I want to start this post off with an honest disclaimer. I know there are plenty of self-help, money saving articles out there written by experts and analysts in every field you can think of, but this is not one of them. The tips, tricks, suggestions and facts here come from my simple, firsthand experience.
When I graduated college, my financial situation was a definite rarity. I had zero student loans to pay off, no credit card debt and a well-paying job. Now before any of you start jumping to conclusions about a “spoiled rich girl” that had everything handed to her, I want you to know I come from a lower, middle class family and only managed to do that and get where I through hard work and smart choices.
My parents didn’t pay for my college, I did, along with the help of several scholarships I worked hard to earn. I didn’t have a rich grandparents or an uncle to pay my way—I did it all myself and still managed to stay on top of my finances.
Now, I don’t want this to come off as bragging or gloating by any means. I just know that many students approach college with the idea that it is a daunting financial burden and I just hope to make it seem more approachable and manageable. Sure, not everyone will be able to graduate completely debt-free and rolling in the dough, but through following the simple tips I highlight below, you can definitely eliminate some unnecessary, money-sucking expenses from your life.
Cut the Cable
Or satellite. Whatever additional TV package you have, remove it from your life if you are paying for it yourself. If it’s complimentary with an apartment or dorm, by all means leave it be, but if you are paying an extra fee out of pocket every month, you really need to let it go.
Before you all start thinking I’m some crazy hippie that doesn’t appreciate a good sitcom or drama, I want you to stop and realize most of these shows can be found and viewed in other ways. Many shows offer online viewing options, in addition to whole seasons on DVD and Blue Ray. Sure, you might not see it the instant everyone else does, but with your busy schedule, odds are you aren’t watching them “live” anyways, if at all.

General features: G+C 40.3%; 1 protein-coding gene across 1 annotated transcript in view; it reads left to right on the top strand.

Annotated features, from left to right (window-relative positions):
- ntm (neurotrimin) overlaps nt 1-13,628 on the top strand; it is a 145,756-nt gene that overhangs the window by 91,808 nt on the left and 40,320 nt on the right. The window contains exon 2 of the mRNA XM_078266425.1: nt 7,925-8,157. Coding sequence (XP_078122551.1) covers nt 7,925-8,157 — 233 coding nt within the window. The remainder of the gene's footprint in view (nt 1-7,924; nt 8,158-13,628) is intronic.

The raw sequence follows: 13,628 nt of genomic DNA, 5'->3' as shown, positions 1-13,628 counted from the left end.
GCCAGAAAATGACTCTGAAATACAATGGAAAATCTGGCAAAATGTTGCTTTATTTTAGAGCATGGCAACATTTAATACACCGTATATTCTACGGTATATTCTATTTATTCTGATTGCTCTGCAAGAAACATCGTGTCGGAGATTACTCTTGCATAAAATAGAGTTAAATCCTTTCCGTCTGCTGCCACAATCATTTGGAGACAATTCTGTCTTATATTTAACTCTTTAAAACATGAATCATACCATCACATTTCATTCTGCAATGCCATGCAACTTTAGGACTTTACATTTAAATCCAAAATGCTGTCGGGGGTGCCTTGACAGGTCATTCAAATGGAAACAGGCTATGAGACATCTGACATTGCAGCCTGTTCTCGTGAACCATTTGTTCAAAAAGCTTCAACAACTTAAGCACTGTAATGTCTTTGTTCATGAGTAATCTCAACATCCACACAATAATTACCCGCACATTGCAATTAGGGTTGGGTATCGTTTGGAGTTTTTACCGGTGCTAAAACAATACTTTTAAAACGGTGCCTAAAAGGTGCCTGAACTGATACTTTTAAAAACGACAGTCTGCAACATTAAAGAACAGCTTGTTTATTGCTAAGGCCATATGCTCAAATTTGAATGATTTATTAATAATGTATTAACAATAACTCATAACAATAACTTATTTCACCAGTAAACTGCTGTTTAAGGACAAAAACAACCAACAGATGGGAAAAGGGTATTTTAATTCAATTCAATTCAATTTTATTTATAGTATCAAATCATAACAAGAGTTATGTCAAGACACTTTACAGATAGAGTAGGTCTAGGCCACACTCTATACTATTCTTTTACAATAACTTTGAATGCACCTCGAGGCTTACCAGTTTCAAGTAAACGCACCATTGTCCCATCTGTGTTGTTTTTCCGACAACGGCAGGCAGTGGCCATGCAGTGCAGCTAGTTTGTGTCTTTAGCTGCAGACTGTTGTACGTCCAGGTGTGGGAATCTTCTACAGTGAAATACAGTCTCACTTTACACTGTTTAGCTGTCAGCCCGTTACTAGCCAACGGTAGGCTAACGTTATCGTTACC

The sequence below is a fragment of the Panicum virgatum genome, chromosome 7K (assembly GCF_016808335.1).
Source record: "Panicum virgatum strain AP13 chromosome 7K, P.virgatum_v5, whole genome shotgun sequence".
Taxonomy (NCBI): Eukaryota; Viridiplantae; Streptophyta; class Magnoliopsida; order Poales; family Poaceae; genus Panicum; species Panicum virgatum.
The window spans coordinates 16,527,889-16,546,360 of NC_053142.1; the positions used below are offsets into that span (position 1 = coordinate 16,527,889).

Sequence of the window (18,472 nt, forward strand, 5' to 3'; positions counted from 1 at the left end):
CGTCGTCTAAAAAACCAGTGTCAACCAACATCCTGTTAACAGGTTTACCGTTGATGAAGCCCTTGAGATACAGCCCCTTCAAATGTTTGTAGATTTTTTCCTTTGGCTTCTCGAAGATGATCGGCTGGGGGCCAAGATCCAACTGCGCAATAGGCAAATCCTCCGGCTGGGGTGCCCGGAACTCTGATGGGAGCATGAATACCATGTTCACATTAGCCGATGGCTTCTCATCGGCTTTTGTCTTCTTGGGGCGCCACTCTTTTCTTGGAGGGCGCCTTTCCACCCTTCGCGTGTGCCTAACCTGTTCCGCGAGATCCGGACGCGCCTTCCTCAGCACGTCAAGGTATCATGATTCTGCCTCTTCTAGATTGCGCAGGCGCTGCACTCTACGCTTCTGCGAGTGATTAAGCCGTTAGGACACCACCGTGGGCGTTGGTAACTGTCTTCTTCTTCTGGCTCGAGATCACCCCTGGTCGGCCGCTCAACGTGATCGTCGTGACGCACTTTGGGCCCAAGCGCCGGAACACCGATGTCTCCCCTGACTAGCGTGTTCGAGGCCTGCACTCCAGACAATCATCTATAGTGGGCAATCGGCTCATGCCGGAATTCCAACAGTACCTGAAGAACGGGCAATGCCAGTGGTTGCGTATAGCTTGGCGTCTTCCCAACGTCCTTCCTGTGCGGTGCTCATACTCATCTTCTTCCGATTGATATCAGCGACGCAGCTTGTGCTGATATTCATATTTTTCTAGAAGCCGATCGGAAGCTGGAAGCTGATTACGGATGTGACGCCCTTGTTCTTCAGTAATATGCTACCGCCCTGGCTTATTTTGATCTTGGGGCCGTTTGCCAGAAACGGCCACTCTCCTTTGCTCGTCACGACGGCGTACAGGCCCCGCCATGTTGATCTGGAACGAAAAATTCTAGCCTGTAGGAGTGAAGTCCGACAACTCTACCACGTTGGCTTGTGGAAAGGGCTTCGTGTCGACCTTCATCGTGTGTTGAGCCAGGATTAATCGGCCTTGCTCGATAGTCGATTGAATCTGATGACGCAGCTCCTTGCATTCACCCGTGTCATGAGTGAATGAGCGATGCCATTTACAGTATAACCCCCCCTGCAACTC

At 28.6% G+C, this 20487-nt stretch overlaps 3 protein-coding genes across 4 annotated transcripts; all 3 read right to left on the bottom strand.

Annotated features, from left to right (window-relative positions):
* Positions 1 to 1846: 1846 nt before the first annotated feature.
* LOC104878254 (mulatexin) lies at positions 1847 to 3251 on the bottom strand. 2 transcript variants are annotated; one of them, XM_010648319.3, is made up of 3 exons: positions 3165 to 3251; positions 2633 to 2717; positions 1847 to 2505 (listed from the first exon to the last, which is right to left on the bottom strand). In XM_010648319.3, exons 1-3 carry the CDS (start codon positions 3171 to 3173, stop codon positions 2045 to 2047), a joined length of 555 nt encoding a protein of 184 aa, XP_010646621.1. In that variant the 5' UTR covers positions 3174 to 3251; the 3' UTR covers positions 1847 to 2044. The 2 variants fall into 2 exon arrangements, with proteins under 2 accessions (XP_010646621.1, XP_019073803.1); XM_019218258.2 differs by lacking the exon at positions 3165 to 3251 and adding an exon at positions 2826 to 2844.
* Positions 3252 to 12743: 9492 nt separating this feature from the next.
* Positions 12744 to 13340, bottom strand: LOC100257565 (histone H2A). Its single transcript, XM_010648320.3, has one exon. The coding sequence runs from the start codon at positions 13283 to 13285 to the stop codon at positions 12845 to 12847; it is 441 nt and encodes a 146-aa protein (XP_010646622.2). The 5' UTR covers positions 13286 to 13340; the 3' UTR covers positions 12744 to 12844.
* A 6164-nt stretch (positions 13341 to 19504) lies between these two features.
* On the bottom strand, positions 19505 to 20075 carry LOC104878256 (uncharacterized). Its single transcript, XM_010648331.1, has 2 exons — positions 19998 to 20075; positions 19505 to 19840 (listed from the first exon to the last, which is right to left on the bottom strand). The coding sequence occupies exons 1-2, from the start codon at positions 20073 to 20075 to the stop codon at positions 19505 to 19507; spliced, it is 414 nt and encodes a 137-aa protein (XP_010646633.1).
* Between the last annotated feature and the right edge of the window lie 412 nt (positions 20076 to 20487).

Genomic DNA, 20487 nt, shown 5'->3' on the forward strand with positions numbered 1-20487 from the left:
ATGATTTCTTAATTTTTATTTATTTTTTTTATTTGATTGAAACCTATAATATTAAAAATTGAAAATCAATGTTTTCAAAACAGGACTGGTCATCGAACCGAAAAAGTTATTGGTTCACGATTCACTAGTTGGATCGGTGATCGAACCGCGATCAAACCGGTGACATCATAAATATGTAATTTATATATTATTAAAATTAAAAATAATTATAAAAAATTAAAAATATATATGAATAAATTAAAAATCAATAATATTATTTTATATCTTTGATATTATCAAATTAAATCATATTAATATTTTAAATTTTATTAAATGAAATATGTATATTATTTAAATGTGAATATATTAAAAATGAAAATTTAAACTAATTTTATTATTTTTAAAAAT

You’ll be amazed how healthy your bank account will be with that extra $20-100 nestled safely within it each month.
This is a good habit I picked up when I lived with my first roommate. She was very concerned with efficiency and not being wasteful, so she was insistent we unplug anything we weren’t using. Kitchen appliances, hair dryers, electronics, nothing was off limits. To help get me on board, she gave me some stats about not only how much energy these products were using, but also what it was costing us. So from that point on, I followed her lead. And what do you know, our electricity bill DROPPED!
These days this is even more effective with the advent of laptops, tablets and other power-hungry devices. Turning off lights when we weren’t there—and even sometimes when we were—also became an important habit. Remember how your parents always bugged you to do that? Well when you pay for your own electricity you quickly learn WHY.
Limit Your Dishwasher Use
Assuming you are one of the lucky few among your college brethren to have a dishwasher, limit how often and which settings you use. Simply utilizing the “wash” and “rinse” features definitely does little to no harm to your water and electricity bill, but when you opt for the fancy options such as “heat dry” you can find yourself in a world of hurt.
Also, don’t run it unless it is near full. Several little loads will lead to unnecessary water use and thus an unnecessarily EXPENSIVE water bill. Plus, just like the previous tip, limiting yourself in this realm is also good for the environment. Talk about a win-win.
So, although these might seem like simple, obvious money-saving tips, you’d be surprised just how many people aren’t taking advantage of them. Do yourself a favor and get in the habit of doing these thrifty things while you’re young, so when you grow older and actually have expendable cash you can spend it on fun worthwhile things like vacations—not bills.
Katheryn Rivas is a writer for OnlineUniversities.com. Many of her posts discuss ways to make the most of, as well as survive your college experience. She welcomes your comments.
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